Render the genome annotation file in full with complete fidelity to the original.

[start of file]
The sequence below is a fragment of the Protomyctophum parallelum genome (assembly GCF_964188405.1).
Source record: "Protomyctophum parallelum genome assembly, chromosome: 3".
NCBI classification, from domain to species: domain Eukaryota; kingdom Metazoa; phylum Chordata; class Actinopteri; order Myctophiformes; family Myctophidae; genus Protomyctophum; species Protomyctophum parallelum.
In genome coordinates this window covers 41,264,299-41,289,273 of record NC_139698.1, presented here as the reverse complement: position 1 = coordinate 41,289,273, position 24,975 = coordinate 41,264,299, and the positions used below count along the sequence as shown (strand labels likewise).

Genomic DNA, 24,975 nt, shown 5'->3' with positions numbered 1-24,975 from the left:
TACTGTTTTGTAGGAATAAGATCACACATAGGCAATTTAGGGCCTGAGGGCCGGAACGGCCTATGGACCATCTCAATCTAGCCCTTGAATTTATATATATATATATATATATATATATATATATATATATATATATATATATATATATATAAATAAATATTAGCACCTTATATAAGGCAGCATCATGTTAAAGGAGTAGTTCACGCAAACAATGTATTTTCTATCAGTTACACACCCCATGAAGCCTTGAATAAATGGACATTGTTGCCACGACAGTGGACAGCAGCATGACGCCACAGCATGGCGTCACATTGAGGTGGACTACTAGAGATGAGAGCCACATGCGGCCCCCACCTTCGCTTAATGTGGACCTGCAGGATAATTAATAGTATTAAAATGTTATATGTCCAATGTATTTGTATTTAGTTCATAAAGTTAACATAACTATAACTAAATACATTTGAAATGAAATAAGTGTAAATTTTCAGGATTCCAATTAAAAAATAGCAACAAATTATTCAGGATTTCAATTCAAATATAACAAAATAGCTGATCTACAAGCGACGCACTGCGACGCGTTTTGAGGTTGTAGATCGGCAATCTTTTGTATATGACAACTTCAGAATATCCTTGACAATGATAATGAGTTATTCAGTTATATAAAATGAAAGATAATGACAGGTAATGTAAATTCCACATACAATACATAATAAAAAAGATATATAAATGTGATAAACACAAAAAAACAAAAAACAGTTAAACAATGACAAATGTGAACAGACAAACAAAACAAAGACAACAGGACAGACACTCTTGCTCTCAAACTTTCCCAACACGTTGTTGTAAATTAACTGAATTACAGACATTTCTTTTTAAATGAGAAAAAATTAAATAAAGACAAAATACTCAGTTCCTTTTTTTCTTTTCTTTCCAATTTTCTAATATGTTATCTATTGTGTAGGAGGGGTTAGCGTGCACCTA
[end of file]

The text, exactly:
The sequence below is a fragment of the Protomyctophum parallelum genome (assembly GCF_964188405.1).
Source record: "Protomyctophum parallelum genome assembly, chromosome: 3".
NCBI classification, from domain to species: domain Eukaryota; kingdom Metazoa; phylum Chordata; class Actinopteri; order Myctophiformes; family Myctophidae; genus Protomyctophum; species Protomyctophum parallelum.
In genome coordinates this window covers 41,264,299-41,289,273 of record NC_139698.1, presented here as the reverse complement: position 1 = coordinate 41,289,273, position 24,975 = coordinate 41,264,299, and the positions used below count along the sequence as shown (strand labels likewise).

Genomic DNA, 24,975 nt, shown 5'->3' with positions numbered 1-24,975 from the left:
TACTGTTTTGTAGGAATAAGATCACACATAGGCAATTTAGGGCCTGAGGGCCGGAACGGCCTATGGACCATCTCAATCTAGCCCTTGAATTTATATATATATATATATATATATATATATATATATATATATATATATATATATATATATAAATAAATATTAGCACCTTATATAAGGCAGCATCATGTTAAAGGAGTAGTTCACGCAAACAATGTATTTTCTATCAGTTACACACCCCATGAAGCCTTGAATAAATGGACATTGTTGCCACGACAGTGGACAGCAGCATGACGCCACAGCATGGCGTCACATTGAGGTGGACTACTAGAGATGAGAGCCACATGCGGCCCCCACCTTCGCTTAATGTGGACCTGCAGGATAATTAATAGTATTAAAATGTTATATGTCCAATGTATTTGTATTTAGTTCATAAAGTTAACATAACTATAACTAAATACATTTGAAATGAAATAAGTGTAAATTTTCAGGATTCCAATTAAAAAATAGCAACAAATTATTCAGGATTTCAATTCAAATATAACAAAATAGCTGATCTACAAGCGACGCACTGCGACGCGTTTTGAGGTTGTAGATCGGCAATCTTTTGTATATGACAACTTCAGAATATCCTTGACAATGATAATGAGTTATTCAGTTATATAAAATGAAAGATAATGACAGGTAATGTAAATTCCACATACAATACATAATAAAAAAGATATATAAATGTGATAAACACAAAAAAACAAAAAACAGTTAAACAATGACAAATGTGAACAGACAAACAAAACAAAGACAACAGGACAGACACTCTTGCTCTCAAACTTTCCCAACACGTTGTTGTAAATTAACTGAATTACAGACATTTCTTTTTAAATGAGAAAAAATTAAATAAAGACAAAATACTCAGTTCCTTTTTTTCTTTTCTTTCCAATTTTCTAATATGTTATCTATTGTGTAGGAGGGGTTAGCGTGCACCTA